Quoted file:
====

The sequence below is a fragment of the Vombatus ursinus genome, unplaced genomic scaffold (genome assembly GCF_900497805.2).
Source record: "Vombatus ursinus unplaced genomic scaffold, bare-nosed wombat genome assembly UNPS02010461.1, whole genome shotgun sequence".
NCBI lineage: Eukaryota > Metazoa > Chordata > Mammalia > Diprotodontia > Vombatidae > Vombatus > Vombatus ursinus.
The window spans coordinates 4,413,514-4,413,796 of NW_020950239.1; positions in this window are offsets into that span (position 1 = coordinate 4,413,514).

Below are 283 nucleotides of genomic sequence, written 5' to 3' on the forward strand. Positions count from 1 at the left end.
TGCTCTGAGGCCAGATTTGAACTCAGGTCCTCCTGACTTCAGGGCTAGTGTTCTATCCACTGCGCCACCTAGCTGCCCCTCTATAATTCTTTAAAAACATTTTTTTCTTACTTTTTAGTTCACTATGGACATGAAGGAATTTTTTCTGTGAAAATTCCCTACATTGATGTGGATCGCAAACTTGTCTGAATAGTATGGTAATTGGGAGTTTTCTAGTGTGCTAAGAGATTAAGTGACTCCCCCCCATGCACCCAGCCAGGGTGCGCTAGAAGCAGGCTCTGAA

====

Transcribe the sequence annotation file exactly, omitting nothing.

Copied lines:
The sequence below is a fragment of the Vombatus ursinus genome, unplaced genomic scaffold (genome assembly GCF_900497805.2).
Source record: "Vombatus ursinus unplaced genomic scaffold, bare-nosed wombat genome assembly UNPS02010461.1, whole genome shotgun sequence".
NCBI lineage: Eukaryota > Metazoa > Chordata > Mammalia > Diprotodontia > Vombatidae > Vombatus > Vombatus ursinus.
The window spans coordinates 4,413,514-4,413,796 of NW_020950239.1; positions in this window are offsets into that span (position 1 = coordinate 4,413,514).

Below are 283 nucleotides of genomic sequence, written 5' to 3' on the forward strand. Positions count from 1 at the left end.
TGCTCTGAGGCCAGATTTGAACTCAGGTCCTCCTGACTTCAGGGCTAGTGTTCTATCCACTGCGCCACCTAGCTGCCCCTCTATAATTCTTTAAAAACATTTTTTTCTTACTTTTTAGTTCACTATGGACATGAAGGAATTTTTTCTGTGAAAATTCCCTACATTGATGTGGATCGCAAACTTGTCTGAATAGTATGGTAATTGGGAGTTTTCTAGTGTGCTAAGAGATTAAGTGACTCCCCCCCATGCACCCAGCCAGGGTGCGCTAGAAGCAGGCTCTGAA